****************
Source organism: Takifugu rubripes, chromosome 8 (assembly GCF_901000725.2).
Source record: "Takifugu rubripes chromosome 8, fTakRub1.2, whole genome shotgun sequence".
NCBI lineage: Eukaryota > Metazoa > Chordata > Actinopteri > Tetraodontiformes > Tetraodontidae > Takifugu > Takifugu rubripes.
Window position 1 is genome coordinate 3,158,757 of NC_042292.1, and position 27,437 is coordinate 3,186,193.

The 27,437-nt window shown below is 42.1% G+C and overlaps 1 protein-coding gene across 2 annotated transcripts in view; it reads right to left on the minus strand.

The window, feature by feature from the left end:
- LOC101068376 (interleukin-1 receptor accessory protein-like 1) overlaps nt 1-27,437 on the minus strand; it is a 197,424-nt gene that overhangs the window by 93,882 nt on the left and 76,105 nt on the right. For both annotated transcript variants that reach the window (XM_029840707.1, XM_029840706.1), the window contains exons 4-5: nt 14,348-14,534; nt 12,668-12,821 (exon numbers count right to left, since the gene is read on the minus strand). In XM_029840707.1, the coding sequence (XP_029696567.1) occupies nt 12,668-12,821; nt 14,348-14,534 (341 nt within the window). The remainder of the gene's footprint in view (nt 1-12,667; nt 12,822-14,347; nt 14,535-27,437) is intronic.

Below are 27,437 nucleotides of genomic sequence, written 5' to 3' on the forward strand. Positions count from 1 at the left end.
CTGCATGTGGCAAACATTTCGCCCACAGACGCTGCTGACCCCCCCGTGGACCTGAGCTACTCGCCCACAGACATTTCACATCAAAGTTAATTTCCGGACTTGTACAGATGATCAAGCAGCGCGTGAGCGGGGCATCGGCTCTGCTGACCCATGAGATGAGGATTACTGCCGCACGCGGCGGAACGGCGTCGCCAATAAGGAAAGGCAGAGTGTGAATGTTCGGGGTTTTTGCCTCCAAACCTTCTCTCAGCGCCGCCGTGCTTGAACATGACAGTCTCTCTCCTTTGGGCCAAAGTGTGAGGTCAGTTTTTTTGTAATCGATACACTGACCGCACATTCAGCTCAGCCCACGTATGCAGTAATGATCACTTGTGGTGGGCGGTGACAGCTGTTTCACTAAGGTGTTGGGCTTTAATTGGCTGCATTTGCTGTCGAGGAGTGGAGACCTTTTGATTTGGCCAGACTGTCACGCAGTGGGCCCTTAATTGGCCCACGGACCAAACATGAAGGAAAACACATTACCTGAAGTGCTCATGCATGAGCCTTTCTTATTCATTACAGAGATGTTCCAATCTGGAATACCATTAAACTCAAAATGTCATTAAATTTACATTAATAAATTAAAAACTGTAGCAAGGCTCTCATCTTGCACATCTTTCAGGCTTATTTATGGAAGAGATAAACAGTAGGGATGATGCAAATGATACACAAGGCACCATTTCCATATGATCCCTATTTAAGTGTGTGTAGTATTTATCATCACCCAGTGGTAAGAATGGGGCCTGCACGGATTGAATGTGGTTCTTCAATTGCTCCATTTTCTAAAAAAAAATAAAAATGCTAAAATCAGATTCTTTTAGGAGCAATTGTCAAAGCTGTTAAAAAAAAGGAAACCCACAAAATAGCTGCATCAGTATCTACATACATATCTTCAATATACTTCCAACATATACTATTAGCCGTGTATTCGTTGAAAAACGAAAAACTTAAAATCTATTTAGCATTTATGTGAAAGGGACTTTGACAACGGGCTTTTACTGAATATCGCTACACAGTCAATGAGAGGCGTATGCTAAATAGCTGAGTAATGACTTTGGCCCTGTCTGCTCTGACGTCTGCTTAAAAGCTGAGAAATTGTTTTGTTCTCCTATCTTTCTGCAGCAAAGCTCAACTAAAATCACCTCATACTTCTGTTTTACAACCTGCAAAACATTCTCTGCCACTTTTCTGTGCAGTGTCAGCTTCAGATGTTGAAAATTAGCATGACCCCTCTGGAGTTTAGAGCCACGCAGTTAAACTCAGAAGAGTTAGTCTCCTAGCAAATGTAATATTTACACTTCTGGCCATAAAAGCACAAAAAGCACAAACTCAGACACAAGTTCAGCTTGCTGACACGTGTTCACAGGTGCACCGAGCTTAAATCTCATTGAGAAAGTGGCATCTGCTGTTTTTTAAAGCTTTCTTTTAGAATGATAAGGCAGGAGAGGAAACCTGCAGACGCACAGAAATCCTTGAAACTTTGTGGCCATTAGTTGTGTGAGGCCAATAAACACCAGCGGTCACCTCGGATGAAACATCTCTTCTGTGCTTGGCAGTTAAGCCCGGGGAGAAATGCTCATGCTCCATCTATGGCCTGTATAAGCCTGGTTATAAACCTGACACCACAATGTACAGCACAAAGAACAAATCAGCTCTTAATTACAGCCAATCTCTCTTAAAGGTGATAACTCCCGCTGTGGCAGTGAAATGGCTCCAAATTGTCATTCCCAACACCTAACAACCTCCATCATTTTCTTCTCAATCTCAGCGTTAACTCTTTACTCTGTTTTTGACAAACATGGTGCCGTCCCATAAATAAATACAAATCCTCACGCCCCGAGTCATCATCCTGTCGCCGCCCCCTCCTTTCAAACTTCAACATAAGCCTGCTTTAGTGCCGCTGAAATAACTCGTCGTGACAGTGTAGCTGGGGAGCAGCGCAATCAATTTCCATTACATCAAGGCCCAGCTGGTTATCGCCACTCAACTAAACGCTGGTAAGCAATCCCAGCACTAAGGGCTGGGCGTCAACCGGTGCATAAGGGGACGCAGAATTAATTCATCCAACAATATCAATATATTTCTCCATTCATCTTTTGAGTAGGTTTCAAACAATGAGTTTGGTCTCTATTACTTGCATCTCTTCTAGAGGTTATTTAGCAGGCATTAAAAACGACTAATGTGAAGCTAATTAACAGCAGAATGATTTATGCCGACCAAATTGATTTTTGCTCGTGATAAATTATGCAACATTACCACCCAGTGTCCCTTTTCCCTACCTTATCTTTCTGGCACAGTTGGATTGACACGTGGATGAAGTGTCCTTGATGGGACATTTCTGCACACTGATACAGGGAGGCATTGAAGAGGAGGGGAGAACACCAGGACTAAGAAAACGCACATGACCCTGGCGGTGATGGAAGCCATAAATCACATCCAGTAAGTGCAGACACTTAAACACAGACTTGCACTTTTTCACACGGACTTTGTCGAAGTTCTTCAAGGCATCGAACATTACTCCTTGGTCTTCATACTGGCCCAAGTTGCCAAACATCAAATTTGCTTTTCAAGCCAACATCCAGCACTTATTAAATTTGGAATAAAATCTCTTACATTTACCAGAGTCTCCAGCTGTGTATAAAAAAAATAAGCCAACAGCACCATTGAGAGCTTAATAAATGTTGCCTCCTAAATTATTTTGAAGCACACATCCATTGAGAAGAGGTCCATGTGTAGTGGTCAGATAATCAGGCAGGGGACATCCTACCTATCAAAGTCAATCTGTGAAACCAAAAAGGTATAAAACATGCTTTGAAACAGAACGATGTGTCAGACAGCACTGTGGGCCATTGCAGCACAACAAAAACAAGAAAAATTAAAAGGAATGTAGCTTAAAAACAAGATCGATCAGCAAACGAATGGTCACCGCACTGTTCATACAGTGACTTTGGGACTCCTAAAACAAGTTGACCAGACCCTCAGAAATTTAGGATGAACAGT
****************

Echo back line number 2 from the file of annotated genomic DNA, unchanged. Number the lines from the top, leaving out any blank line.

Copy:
Source record: "Takifugu rubripes chromosome 8, fTakRub1.2, whole genome shotgun sequence".